LONDON (Reuters) - European Union regulators warned investors on Thursday of the dangers of buying contracts for difference (CFDs), a type of derivative that offers potentially high returns.
CFDs are derivatives contracts that bet on price moves of an asset, such as a company's shares, without having to own the underlying asset.
"These products appear to promise investors substantial returns at a low cost but may ultimately cost them far more than they may have intended or could afford to lose," the European Banking Authority and the European Securities and Markets Authority said in a joint statement.
It was ESMA's third warning - it warned on foreign exchange in December 2011 and on using the Internet in September 2012 - a sign of how the EU playing a greater role in consumer protection, an area which has been the preserve of national authorities.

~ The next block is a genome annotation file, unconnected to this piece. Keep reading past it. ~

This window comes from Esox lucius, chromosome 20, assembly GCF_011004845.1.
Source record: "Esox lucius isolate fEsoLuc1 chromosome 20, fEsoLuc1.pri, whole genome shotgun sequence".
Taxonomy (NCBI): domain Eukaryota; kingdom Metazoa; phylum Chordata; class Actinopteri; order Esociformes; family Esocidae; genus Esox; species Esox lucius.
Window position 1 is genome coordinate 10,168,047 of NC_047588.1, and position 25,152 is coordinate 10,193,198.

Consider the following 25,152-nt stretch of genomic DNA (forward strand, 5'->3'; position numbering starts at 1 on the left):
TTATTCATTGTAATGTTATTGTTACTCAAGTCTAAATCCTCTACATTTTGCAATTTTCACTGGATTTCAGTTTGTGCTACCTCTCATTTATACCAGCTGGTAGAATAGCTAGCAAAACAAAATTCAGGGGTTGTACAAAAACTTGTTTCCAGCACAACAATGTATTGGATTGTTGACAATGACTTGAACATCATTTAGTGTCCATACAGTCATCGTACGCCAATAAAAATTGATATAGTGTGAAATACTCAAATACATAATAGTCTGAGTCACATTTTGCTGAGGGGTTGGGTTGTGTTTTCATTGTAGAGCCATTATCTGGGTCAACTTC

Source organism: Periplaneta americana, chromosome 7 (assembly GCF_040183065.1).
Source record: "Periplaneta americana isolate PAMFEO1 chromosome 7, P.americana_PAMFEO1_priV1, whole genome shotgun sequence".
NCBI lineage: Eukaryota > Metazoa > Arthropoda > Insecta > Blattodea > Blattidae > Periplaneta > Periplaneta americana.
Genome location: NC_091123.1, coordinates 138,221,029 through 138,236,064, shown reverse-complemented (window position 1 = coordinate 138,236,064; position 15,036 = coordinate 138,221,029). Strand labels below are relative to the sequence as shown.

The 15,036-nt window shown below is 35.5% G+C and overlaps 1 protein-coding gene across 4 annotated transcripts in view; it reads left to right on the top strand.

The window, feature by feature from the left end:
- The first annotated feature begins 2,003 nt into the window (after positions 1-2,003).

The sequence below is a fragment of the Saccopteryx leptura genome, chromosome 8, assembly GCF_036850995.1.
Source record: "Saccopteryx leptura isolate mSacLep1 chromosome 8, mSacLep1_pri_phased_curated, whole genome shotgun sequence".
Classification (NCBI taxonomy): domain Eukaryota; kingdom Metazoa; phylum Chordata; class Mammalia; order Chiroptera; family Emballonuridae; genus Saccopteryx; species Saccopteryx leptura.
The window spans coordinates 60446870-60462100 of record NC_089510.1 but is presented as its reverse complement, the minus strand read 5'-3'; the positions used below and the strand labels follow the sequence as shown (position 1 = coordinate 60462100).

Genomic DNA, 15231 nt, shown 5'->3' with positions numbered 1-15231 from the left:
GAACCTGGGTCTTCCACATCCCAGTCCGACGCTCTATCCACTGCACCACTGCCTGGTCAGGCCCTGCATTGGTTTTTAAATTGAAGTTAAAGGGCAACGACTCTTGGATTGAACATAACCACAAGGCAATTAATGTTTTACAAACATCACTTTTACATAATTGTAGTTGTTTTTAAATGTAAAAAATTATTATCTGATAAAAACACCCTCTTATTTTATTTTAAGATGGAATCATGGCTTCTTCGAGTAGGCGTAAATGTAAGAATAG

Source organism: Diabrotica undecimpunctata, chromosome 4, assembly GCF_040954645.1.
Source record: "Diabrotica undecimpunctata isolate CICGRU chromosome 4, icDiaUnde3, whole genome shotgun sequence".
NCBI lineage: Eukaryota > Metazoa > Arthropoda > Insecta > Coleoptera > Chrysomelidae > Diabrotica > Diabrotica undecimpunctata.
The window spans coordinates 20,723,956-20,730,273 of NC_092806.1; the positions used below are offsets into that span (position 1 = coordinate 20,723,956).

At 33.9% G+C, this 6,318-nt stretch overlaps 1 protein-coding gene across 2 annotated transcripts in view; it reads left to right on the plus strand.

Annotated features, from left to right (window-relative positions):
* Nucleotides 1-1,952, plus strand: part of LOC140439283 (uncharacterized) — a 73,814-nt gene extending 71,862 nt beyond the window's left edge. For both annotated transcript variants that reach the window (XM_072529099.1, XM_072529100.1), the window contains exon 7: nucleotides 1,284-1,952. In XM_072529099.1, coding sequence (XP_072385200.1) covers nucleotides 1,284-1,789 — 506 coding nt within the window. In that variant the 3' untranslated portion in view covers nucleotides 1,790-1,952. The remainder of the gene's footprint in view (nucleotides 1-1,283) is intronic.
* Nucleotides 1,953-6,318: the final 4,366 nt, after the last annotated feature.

Sellers of CFDs are regulated and required to warn investors about the risk they face but regulators worry such warnings are not being given. They say investors should only consider trading CFDs if they have extensive experience of trading in volatile markets.
CFDs were only suitable for very short term bets or for hedging against an exposure the investor has elsewhere and were not suitable for holding for any length of time.
The regulators also warned about offers of "free start up money", gifts, discounted fees or trading tutorials to attract new clients.
"If investors do not understand what's on offer, they should not trade," the regulators said.
CFDs have become popular across Europe, especially in Britain as they are not subject to the UK stamp duty tax on share trades. Buyers only have to put down a small deposit of the total value of the trade.
"There is no denying that trading leveraged products like CFDs are risky. They can magnify your gains and your losses so it's possible to lose more than your deposit," said Angus Campbell, head of market analysis at Capital Spreads, which offers CFDs.
"As a CFD provider regulated by the Financial Services Authority, we have to make our clients aware of those risks before they trade," Campbell said.
(Reporting by Huw Jones, editing by Elaine Hardcastle)